The Montreal Canadiens entered one of their tougher stretches of the season on a dominant high. Eight days later, they emerged with mixed results.
While Columbus has issues of their own, Montreal's pair of losses illuminated a troubling pattern: the morbid play of their third pair. Since the beginning of December, Alexei Emelin has produced a single game in which the Habs have taken more shots than their opponent while he was on the ice. Tom Gilbert, who had been holding his own in a difficult deployment, seems to be succumbing to the challenge of carrying Emelin, as he too has seen his play take an unmitigated freefall.
For some time, the play of the Habs skaters has felt like something of an afterthought, as their record has lived and died with the play of Carey Price. Against a team that cannot match-up with Montreal through the lineup, the Habs should be able to assert themselves without leaning on their goaltender.
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Tale of the Tape
|49.3||Fenwick % (Within 1)||45.3|
|1.26||5v5 Goal Ratio||0.67|
Know Your Enemy
The Canadiens and Blue Jackets may be at opposite ends of the standings, but the two teams have a big point in common.
The Ohio franchise is over-reliant on goaltending, as they rank just below the Habs as one of the NHL's least dangerous offenses. But while Montreal is able to spread their scoring over a capable top-nine, the Jackets' eggs are in only two baskets. The Habs have nine players at or over fifteen points on the season, while Columbus can boast only three. That places a significant burden on Ryan Johansen and Nick Foligno, who are producing almost half of their team's total point output.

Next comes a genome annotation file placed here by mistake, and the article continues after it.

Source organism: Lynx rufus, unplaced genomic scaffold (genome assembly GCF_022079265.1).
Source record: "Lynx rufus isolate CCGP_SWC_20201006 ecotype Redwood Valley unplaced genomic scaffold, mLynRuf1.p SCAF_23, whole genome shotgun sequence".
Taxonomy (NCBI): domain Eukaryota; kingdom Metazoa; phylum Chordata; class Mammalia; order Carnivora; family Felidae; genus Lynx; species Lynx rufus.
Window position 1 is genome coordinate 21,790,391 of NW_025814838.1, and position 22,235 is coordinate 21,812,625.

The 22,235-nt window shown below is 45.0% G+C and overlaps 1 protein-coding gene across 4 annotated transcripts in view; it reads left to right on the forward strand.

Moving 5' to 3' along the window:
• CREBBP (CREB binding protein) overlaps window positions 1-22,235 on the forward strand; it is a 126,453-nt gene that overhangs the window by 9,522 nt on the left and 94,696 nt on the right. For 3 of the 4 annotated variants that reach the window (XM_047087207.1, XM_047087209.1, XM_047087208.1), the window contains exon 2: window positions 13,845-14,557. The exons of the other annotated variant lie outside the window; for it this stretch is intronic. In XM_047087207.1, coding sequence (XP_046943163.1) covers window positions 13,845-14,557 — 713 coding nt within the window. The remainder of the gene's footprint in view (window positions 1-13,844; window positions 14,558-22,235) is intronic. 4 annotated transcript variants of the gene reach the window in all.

Beyond the top line, however, rounded out by Scott Hartnell, things get complicated for the Blue Jackets. Notwithstanding injuries to useful forwards like Boone Jenner and Artem Anisimov, Columbus has a number of forwards who have demonstrated an ability to play a strong defensive game.The lack of depth makes them easier to defend, and the top trio should see a steady dose of Andrei Markov and P.K. Subban.
Until they can gain some traction in the offensive zone, though, the Blue Jackets may be forced to endure the type of ups-and-downs that has characterized their season to-date. Starting goaltender Sergei Bobrovsky may not be exposed on a nightly basis in the way that Carey Price is, but when his team can't produce at the other end of the ice, his task becomes similarly challenging.
Last Time Out
The Canadiens won two of three games against the Blue Jackets last season, and it was their third clash of the season that marked the Habs' loss.
Blame for the loss was laid at the feet of Jarred Tinordi, whose unfortunate giveaway in the game's waning minute turned into a partial break for Johansen, who converted for the game winner. Not only did the RDS crowd jump on the young Canadiens defender at the tail end of what had been an encouraging stretch, but the rearguard also found himself benched for his team's next two games.
As the shot attempt chart from that night shows, the Blue Jackets had no trouble getting in close on Carey Price, earning two goals and a host of other high quality chances from the door step. A defenceman like Tinordi could make a big difference, using his strength to clear the crease while playing the type of balanced game that may stop the puck from ending up there in the first place.
Sadly, the Habs will not have the option of subbing in a player like Tinordi to help out their flagging third pair. Teams like the Montreal Canadiens beat teams like the Columbus Blue Jackets because their top-to-bottom depth exceeds that of their opponent. Tonight, Montreal's most mundane will have to prove they're up to the challenge.